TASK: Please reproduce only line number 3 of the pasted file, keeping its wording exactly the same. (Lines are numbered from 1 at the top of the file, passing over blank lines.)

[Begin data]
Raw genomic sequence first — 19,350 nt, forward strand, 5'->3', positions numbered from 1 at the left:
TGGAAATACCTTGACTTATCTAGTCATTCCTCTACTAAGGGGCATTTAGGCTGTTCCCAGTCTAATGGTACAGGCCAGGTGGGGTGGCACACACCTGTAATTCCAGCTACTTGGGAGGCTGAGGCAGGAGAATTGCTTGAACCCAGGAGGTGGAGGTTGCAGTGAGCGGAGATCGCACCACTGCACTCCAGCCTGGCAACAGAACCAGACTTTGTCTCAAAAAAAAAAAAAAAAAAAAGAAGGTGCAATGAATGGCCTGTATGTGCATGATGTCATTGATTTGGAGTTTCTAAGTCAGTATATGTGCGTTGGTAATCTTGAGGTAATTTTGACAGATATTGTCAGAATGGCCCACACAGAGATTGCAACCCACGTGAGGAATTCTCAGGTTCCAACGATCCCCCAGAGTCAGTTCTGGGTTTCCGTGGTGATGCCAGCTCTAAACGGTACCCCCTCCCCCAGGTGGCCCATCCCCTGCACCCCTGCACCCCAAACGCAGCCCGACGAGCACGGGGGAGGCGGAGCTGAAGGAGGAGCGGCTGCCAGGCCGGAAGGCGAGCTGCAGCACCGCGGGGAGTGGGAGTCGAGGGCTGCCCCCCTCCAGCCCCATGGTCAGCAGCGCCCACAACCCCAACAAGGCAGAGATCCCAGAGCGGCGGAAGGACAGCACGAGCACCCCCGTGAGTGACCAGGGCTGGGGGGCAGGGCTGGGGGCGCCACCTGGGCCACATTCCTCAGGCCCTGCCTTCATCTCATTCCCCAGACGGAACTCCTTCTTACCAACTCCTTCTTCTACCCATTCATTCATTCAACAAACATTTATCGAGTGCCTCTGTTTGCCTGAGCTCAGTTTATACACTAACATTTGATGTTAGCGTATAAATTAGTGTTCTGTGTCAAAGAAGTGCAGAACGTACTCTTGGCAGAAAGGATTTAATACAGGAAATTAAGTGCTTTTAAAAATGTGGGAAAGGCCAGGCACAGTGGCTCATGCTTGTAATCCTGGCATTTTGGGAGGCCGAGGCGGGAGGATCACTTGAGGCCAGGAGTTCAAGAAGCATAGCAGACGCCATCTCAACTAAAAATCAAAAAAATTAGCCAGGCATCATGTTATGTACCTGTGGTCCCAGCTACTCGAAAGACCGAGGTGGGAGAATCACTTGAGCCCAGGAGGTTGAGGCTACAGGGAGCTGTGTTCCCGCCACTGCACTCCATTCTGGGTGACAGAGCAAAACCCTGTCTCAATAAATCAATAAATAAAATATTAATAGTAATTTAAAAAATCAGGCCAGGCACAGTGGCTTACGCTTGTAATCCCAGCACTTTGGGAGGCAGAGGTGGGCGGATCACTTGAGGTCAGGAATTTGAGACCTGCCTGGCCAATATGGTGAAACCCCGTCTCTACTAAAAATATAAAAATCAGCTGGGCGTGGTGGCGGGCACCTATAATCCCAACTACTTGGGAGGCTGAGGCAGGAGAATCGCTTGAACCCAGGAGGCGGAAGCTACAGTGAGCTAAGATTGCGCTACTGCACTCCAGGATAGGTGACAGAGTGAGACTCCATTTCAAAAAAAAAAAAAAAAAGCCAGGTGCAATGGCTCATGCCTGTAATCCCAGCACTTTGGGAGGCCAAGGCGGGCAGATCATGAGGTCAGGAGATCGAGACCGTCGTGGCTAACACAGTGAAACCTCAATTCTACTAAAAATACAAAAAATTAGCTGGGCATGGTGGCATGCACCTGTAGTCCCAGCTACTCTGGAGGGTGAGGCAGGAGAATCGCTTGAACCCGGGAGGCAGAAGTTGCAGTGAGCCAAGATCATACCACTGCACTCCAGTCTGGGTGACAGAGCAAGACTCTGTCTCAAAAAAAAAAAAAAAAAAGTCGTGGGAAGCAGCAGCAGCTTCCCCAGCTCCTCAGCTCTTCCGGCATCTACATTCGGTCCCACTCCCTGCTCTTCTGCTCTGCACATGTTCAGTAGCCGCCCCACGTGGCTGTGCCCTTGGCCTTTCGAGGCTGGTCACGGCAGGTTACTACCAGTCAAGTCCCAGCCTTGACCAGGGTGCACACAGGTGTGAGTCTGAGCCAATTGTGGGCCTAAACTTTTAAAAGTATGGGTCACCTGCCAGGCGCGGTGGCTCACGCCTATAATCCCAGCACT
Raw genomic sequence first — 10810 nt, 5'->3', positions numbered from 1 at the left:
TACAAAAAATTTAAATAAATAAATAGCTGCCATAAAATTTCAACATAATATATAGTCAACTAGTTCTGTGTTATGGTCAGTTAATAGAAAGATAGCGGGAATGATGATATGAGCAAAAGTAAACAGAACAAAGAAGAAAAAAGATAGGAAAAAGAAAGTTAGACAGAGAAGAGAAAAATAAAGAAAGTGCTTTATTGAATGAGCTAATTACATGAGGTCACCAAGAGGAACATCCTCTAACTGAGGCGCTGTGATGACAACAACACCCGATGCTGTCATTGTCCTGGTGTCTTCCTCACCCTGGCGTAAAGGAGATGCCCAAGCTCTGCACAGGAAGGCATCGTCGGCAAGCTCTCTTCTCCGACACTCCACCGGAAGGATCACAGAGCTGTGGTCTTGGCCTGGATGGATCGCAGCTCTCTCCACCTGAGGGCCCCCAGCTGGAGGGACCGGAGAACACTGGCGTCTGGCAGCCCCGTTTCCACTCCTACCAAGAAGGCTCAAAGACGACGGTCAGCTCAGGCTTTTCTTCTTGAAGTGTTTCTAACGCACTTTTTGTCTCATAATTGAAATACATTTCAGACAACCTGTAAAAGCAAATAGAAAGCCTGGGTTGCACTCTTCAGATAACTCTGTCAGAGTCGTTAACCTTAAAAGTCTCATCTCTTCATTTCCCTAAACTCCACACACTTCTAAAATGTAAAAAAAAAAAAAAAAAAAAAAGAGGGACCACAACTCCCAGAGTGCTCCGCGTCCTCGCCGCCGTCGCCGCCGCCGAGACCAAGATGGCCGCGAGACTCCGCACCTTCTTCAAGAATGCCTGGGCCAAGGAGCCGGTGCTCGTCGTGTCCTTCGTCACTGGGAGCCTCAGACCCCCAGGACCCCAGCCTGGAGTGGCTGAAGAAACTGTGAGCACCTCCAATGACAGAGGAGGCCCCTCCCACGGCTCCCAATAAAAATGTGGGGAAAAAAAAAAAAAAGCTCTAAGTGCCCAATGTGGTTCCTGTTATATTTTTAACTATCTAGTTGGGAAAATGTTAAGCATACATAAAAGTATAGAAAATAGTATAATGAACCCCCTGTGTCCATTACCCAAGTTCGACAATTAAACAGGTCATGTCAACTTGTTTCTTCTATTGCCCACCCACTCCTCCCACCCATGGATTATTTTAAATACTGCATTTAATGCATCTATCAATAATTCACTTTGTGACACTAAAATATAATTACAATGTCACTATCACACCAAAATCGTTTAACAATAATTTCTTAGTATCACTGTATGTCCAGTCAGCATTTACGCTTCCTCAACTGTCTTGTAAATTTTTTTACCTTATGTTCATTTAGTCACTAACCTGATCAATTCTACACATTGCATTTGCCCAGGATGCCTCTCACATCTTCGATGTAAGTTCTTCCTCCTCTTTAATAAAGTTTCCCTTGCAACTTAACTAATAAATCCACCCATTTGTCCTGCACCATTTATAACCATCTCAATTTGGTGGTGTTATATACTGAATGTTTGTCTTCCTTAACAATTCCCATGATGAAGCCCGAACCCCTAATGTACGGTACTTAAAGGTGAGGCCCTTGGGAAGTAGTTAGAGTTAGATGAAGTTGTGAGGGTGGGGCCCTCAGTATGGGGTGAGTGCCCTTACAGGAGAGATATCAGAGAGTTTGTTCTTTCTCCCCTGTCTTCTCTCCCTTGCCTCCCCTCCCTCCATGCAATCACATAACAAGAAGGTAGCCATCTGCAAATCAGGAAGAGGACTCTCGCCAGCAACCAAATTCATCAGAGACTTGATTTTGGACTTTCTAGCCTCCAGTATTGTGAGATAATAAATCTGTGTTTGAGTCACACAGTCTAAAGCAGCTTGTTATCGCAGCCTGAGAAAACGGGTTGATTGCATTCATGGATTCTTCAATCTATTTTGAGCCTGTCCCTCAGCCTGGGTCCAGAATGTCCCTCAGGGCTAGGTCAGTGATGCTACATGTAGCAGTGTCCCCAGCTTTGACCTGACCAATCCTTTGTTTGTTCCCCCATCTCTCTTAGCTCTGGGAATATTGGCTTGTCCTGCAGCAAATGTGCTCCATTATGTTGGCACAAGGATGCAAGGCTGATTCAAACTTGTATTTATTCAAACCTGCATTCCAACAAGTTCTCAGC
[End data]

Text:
Raw genomic sequence first — 10810 nt, 5'->3', positions numbered from 1 at the left: